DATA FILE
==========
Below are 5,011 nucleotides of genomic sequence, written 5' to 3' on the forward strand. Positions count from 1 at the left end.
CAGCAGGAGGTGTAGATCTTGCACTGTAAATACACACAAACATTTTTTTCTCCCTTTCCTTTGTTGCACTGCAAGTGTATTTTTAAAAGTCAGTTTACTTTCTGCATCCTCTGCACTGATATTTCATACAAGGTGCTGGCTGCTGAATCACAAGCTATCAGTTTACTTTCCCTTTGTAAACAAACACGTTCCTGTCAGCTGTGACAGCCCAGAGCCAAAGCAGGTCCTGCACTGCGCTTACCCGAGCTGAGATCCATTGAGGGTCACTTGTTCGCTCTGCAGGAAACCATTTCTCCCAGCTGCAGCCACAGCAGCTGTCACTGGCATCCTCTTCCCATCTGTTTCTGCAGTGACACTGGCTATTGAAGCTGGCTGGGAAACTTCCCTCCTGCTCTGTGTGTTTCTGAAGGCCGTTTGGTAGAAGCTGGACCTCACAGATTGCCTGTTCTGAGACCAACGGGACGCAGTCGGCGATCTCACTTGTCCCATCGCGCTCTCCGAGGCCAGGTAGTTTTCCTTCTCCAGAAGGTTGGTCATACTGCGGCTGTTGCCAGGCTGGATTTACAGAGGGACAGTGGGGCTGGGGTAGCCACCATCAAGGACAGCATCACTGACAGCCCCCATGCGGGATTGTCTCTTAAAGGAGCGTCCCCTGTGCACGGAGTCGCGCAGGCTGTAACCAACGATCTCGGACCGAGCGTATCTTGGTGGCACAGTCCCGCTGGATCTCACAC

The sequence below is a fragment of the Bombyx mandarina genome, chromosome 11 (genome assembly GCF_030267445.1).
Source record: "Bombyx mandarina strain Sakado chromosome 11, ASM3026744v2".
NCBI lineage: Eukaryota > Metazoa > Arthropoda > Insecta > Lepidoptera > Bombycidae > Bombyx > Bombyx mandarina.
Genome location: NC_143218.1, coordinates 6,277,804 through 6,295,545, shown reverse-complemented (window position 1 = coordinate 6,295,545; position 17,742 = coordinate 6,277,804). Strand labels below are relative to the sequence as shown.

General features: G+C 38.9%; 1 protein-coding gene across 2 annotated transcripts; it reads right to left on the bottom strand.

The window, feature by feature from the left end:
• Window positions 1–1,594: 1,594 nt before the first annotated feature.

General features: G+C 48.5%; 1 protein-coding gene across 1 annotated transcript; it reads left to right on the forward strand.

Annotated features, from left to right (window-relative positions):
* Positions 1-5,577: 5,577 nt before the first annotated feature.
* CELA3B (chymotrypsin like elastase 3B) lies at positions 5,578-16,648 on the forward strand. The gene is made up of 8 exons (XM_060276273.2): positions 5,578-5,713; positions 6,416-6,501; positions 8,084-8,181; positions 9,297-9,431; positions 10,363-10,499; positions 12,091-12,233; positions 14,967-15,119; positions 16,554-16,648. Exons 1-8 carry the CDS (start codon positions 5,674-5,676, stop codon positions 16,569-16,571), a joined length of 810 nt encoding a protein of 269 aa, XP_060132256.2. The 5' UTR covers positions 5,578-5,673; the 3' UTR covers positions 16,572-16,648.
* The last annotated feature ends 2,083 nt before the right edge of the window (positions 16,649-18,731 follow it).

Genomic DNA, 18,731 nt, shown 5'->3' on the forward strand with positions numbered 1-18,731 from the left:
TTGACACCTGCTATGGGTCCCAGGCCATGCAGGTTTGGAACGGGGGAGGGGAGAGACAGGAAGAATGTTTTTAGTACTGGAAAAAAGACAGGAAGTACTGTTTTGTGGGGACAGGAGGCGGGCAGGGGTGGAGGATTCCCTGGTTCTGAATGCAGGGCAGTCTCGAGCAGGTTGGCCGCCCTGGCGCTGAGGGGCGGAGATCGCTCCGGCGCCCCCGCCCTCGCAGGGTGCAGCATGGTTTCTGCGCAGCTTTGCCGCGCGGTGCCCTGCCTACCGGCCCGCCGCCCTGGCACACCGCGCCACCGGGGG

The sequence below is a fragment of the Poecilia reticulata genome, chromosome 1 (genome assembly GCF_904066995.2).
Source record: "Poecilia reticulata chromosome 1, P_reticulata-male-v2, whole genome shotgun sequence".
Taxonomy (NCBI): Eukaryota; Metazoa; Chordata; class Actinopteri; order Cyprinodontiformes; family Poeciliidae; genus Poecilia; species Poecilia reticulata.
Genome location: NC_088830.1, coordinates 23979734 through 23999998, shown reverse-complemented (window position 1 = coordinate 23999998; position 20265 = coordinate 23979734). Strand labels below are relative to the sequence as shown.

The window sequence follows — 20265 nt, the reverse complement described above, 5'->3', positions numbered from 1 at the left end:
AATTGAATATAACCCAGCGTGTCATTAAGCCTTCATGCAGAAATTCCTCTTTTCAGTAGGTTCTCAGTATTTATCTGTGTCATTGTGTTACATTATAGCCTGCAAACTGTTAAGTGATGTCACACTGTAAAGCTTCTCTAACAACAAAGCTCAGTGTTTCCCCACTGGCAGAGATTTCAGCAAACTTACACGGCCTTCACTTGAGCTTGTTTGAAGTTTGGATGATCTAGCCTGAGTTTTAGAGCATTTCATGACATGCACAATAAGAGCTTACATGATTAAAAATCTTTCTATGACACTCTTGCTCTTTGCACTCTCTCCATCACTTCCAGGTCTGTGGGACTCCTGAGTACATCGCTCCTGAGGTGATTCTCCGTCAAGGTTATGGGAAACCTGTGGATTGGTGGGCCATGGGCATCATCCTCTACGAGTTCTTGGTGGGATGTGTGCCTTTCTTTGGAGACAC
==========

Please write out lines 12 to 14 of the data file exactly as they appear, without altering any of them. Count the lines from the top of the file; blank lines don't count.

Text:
* Positions 1-5,577: 5,577 nt before the first annotated feature.
* CELA3B (chymotrypsin like elastase 3B) lies at positions 5,578-16,648 on the forward strand. The gene is made up of 8 exons (XM_060276273.2): positions 5,578-5,713; positions 6,416-6,501; positions 8,084-8,181; positions 9,297-9,431; positions 10,363-10,499; positions 12,091-12,233; positions 14,967-15,119; positions 16,554-16,648. Exons 1-8 carry the CDS (start codon positions 5,674-5,676, stop codon positions 16,569-16,571), a joined length of 810 nt encoding a protein of 269 aa, XP_060132256.2. The 5' UTR covers positions 5,578-5,673; the 3' UTR covers positions 16,572-16,648.
* The last annotated feature ends 2,083 nt before the right edge of the window (positions 16,649-18,731 follow it).